But what happens when Twitter does inevitably collapse? Some fear that the theoretical containment zone will be breached, and things will play out similarly to the mass exodus from Tumblr where its userbase began populating sites like Twitter and Newgrounds. But... where would the Twitter users go, really? There isn't any site I can think of that is so all-encompassing as it is with similar functionality. When a behemoth like that crumbles, I have reason to believe that users will end up dispersing to all sorts of unrelated platforms, where they may either continue to feed their insanity or begin to dissipate it.
Or, they all will contain themselves into their own little Mastodon instances. Long-term, I envision that the dissolution of Twitter will be better for humanity.
The Year of Other Happensings
Okay... of course that took me a lot more time than I hoped. I guess I've just always been a very politically minded guy, but that's part of the reason why this website exists to begin with. With that out of the way, I think there's a few other really great things I could point out which occurred in this year.
To say the least, I've never really gotten excited about games, as most are just not worth my time. But one release that I was absolutely eager to jump on board with was an arcade-perfect PC port of G-Darius. From 2015-2016, I had been playing a fair sum of different STGs, and the Darius series was always the one I spent the most time on. But it got to a point where I had to give my brother's arcade stick I was borrowing back, and so for a long time, I haven't been able to play these games optimally until I got a new stick for myself years later. And since this was right at the time I had started investing a lot more time into making videos for YouTube, I decided... why bother playing these games anymore?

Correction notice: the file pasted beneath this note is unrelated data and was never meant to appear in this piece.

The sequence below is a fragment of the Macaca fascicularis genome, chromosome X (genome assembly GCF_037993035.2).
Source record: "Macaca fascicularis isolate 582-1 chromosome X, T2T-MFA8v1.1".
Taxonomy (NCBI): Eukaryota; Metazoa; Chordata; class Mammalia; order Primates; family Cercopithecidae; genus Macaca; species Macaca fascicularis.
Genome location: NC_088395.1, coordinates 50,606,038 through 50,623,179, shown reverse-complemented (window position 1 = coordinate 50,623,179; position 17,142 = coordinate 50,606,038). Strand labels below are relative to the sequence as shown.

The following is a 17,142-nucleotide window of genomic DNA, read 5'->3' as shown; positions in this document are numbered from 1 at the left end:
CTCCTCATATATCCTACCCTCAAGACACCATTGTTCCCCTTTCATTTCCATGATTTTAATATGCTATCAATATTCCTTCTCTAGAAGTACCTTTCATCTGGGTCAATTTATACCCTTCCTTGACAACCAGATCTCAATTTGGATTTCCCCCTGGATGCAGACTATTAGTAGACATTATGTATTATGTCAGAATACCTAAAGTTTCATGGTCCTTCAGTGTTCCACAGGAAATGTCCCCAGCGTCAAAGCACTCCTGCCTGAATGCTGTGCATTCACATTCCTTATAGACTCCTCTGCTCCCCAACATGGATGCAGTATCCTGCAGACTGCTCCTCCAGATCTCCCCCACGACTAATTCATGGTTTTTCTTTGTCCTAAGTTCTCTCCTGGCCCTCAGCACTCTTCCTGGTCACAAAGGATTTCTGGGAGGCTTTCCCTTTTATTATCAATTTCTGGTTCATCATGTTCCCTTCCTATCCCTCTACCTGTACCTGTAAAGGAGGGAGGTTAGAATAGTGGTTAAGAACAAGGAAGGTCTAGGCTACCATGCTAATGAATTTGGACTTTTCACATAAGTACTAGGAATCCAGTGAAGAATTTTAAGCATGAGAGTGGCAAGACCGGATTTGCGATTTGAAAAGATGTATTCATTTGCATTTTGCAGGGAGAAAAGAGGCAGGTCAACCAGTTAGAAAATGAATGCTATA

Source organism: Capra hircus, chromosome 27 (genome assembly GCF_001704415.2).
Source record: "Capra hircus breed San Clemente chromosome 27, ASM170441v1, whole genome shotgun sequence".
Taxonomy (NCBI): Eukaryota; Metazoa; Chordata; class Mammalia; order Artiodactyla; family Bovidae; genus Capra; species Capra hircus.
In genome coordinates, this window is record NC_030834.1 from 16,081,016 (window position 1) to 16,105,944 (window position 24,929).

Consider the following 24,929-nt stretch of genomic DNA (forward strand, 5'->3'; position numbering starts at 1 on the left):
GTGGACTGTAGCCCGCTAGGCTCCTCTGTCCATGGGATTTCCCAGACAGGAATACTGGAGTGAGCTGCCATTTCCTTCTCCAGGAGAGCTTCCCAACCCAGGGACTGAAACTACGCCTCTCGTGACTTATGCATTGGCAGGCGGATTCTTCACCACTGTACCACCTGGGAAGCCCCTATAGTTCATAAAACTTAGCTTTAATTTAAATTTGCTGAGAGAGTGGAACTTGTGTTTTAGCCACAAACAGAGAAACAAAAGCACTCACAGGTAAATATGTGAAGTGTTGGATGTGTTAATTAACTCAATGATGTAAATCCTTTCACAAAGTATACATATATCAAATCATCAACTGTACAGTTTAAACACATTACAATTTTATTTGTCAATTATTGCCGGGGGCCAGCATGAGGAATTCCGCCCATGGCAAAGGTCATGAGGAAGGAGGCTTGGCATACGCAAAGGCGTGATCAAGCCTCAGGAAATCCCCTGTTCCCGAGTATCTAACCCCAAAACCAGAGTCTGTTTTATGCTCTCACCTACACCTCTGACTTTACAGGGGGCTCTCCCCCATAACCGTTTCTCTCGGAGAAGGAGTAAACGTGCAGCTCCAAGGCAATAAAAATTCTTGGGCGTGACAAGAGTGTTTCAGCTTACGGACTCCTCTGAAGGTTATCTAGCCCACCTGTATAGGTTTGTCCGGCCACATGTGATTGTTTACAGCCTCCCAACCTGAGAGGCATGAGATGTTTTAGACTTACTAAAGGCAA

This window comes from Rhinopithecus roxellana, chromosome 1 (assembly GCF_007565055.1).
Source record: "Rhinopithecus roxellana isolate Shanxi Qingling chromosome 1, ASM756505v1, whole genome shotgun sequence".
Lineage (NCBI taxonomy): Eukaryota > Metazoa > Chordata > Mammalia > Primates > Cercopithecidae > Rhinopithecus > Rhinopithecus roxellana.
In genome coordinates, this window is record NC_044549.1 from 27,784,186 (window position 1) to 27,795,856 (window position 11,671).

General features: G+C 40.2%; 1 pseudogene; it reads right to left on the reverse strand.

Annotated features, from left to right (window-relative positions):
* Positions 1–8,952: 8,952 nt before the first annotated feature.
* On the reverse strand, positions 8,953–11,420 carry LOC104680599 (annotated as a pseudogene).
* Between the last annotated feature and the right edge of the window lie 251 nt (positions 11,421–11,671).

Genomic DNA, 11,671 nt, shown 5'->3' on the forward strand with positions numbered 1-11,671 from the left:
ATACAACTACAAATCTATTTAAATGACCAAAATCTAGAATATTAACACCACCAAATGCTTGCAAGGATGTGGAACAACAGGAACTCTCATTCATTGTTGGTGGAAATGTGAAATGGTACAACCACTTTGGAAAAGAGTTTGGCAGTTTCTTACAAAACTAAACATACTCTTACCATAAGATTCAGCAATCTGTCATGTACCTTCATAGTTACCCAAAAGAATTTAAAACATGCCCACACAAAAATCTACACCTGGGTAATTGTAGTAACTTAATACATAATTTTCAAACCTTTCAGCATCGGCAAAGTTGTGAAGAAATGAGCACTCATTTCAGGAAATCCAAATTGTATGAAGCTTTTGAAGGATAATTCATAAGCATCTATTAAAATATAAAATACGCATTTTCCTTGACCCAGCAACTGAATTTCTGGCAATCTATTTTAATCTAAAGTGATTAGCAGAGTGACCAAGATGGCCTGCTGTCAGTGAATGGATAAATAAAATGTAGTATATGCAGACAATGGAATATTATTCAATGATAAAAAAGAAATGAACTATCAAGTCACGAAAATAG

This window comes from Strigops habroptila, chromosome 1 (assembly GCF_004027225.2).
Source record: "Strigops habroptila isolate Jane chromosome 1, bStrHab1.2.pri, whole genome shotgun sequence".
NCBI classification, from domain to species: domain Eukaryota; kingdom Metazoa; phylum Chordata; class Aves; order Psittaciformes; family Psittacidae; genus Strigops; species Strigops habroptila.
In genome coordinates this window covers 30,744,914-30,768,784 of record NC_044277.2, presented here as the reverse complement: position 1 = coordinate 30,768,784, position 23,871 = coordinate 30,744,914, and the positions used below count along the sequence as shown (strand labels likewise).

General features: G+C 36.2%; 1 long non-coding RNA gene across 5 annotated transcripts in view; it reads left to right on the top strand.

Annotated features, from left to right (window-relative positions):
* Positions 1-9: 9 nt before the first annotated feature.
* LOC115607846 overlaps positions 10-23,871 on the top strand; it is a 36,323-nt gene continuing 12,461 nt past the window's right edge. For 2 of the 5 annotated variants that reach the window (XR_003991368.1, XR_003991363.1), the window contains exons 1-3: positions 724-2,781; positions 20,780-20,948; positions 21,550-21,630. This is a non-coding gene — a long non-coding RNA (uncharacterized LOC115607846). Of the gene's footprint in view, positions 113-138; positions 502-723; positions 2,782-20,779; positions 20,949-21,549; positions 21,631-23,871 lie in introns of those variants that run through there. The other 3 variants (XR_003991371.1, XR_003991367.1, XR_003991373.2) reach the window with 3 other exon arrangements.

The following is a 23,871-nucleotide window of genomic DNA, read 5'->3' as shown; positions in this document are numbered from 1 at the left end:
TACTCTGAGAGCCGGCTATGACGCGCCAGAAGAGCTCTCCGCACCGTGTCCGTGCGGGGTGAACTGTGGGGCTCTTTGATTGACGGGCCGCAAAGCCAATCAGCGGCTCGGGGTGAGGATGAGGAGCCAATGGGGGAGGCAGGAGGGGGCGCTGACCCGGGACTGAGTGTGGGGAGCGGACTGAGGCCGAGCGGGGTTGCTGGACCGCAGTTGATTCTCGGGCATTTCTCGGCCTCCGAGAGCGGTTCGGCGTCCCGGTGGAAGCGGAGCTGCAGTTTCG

Come late 2018, I got the news that Darius Cozmic Collection, a compilation of many of the arcade and console games in the series, was going to be released for the Nintendo Switch soon, and would even include a possibly unreleased version of Sagaia (basically a shrunk down version of Darius II for Western arcades). I tell you... I had been effortlessly boycotting Nintendo for the last two years at that point due to their shitty attitude towards fangames, but this one thing... that seriously made me consider getting a Switch for a while there.
I never did get one, thankfully. I don't like consoles, and I have no room for them anymore. I mean, after all, G-Darius was notably absent from the compilation, and that was easily the best of them all. Well, in late 2020, the next compilation, Cozmic Revelation, was announced to include that very game I had been longing for a proper port of. I think that's what eventually got me to acquire a new arcade stick soon enough.
Another year passed, and I was left in the dark on if these ports would ever come to the desktop computer... but sure enough, the wait paid off bigtime! Cozmic Collection Arcade came to Steam in late 2021, followed by G-Darius HD in early 2022. After reading some confirmations that it would work great in Linux under the Proton compatibility layer, all I had to do was hold out a bit longer for Gaben season, and acquire my copies of these games. From there, I made damn sure to catch up on them real good, as evidenced in my couple of 1CC runs.